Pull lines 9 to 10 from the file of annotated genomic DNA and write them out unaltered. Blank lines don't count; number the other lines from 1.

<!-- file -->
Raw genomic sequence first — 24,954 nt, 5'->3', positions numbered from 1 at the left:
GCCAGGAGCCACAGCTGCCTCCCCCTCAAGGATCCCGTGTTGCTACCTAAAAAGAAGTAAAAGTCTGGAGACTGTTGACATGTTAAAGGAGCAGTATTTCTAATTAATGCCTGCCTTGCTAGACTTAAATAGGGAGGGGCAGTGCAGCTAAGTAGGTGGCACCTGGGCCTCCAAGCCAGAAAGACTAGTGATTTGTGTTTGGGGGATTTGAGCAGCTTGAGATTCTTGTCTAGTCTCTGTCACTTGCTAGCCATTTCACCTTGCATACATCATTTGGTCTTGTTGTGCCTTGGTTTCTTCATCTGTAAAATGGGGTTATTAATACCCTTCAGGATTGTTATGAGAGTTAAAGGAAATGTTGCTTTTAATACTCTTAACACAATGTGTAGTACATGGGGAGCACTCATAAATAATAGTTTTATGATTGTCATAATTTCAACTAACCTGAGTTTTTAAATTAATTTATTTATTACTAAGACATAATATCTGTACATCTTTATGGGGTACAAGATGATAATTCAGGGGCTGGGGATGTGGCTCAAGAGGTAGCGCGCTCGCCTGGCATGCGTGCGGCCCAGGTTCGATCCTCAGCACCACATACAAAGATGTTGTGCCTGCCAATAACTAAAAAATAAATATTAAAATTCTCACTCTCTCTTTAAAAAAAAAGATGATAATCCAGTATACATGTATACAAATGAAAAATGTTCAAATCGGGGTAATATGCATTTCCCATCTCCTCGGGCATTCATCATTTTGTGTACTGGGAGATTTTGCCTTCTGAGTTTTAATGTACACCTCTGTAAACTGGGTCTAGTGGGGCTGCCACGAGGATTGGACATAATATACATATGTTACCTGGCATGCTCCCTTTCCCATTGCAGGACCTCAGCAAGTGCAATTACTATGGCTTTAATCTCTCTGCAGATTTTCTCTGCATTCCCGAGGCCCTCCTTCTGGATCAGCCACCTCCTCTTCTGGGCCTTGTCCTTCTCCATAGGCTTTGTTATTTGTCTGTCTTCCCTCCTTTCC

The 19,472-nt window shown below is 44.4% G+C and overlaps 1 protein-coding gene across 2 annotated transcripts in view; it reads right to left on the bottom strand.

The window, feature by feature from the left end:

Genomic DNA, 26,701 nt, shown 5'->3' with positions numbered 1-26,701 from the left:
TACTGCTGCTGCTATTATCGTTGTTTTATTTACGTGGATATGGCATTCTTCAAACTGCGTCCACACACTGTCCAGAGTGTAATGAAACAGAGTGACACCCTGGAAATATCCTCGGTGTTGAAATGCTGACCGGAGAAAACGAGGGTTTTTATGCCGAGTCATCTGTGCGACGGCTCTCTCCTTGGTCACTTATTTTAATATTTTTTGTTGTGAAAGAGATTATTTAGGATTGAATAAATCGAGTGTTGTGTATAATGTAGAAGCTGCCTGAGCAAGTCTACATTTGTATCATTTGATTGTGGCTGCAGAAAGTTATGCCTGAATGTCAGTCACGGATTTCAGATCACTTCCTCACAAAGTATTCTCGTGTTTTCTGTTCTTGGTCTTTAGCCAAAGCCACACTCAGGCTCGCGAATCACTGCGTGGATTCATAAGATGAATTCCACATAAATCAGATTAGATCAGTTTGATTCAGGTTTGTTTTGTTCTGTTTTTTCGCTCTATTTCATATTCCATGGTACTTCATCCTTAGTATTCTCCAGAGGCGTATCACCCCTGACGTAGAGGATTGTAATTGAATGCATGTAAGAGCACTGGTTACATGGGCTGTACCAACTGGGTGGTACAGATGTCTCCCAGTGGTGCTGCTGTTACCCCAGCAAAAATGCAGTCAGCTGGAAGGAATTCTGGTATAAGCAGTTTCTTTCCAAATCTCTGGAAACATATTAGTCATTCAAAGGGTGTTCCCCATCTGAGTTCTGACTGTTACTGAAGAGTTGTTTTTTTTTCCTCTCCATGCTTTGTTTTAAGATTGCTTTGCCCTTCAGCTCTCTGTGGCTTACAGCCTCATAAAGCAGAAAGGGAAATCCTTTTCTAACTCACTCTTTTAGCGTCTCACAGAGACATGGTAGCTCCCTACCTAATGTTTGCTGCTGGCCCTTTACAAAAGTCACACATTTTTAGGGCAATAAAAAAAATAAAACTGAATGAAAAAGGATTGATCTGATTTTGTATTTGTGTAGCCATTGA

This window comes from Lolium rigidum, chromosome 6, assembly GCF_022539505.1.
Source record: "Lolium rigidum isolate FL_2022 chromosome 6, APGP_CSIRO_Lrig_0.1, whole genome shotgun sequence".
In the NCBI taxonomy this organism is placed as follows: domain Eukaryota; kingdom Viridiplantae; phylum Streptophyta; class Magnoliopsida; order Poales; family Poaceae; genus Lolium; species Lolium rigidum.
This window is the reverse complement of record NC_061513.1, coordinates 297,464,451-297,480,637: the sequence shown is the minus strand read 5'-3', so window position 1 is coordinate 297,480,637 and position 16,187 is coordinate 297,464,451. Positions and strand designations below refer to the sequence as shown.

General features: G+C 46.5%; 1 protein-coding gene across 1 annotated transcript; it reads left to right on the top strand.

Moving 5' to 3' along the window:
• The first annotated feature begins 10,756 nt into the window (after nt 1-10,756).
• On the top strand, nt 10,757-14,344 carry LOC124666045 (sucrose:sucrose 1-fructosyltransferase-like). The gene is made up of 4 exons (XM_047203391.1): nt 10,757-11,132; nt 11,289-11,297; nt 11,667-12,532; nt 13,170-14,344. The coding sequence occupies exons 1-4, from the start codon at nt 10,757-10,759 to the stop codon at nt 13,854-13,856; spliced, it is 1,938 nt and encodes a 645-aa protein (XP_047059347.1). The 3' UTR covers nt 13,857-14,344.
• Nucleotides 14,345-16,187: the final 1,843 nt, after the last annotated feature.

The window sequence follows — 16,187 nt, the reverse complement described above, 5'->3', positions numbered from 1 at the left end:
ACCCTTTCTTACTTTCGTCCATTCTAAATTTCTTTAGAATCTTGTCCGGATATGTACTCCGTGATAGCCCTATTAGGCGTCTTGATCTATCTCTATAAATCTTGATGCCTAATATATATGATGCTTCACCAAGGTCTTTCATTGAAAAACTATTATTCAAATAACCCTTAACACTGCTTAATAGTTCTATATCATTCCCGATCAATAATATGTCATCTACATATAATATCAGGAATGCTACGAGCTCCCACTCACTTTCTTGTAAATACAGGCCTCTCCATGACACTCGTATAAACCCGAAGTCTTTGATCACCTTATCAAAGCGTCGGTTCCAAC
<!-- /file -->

In the NCBI taxonomy this organism is placed as follows: domain Eukaryota; kingdom Viridiplantae; phylum Streptophyta; class Magnoliopsida; order Poales; family Poaceae; genus Lolium; species Lolium rigidum.
This window is the reverse complement of record NC_061513.1, coordinates 297,464,451-297,480,637: the sequence shown is the minus strand read 5'-3', so window position 1 is coordinate 297,480,637 and position 16,187 is coordinate 297,464,451. Positions and strand designations below refer to the sequence as shown.